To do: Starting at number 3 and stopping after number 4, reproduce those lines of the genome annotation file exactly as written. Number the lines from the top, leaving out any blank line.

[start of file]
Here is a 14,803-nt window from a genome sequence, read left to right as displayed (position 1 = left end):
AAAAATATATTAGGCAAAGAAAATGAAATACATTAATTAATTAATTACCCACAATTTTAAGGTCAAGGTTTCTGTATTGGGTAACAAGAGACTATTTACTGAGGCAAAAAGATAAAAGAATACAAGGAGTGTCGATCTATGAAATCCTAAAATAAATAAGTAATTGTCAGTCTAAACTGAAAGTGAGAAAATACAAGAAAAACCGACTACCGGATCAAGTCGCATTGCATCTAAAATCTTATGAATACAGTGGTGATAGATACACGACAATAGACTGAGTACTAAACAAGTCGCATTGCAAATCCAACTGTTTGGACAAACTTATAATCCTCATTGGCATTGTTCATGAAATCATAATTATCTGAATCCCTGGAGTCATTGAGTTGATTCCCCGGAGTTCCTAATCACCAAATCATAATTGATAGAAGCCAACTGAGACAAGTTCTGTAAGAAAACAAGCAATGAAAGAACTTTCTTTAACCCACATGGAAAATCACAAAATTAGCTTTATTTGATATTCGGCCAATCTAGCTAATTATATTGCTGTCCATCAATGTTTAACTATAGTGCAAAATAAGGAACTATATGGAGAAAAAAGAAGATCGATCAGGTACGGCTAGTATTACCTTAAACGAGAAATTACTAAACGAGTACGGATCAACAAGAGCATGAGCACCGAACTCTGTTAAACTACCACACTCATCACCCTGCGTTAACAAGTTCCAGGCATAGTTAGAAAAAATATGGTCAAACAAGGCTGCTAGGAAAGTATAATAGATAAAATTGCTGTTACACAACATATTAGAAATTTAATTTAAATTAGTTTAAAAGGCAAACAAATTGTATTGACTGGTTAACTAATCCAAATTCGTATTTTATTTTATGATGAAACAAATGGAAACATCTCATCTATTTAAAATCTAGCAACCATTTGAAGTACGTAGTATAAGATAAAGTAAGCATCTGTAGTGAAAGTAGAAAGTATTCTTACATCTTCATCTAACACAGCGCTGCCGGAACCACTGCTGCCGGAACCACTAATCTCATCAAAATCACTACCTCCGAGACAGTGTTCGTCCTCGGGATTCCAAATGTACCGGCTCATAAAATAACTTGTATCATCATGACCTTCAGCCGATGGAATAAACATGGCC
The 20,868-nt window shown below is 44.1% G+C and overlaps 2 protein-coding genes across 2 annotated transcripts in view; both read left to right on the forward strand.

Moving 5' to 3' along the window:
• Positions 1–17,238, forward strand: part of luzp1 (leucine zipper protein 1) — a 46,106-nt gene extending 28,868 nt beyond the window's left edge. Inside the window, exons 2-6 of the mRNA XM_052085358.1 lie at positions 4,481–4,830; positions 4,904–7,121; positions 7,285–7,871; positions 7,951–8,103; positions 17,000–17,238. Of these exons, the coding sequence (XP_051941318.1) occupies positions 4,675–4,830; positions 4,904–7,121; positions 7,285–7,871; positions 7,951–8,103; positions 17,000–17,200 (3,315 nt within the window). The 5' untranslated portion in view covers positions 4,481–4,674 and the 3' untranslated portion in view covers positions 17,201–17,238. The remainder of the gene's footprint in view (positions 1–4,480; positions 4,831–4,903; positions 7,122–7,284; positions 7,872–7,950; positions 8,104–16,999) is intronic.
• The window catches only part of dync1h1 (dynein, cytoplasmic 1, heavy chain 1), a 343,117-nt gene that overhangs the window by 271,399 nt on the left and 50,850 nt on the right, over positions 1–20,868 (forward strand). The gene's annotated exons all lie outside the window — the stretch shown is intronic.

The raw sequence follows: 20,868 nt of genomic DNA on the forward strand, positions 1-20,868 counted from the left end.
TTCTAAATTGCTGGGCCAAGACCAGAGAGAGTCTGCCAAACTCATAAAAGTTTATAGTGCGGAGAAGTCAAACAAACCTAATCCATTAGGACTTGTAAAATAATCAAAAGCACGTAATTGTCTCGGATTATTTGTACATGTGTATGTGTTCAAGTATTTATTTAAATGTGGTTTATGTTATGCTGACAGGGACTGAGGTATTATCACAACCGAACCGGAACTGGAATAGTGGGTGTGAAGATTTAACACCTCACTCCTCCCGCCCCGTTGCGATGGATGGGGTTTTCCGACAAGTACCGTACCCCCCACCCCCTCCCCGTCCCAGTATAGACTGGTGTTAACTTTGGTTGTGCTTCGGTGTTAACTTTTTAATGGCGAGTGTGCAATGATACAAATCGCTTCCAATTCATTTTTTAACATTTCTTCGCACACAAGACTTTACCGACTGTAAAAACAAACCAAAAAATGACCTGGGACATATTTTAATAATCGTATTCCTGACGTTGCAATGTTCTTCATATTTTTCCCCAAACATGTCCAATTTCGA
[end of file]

The 20,868-nt window shown below is 44.1% G+C and overlaps 2 protein-coding genes across 2 annotated transcripts in view; both read left to right on the forward strand.

Moving 5' to 3' along the window: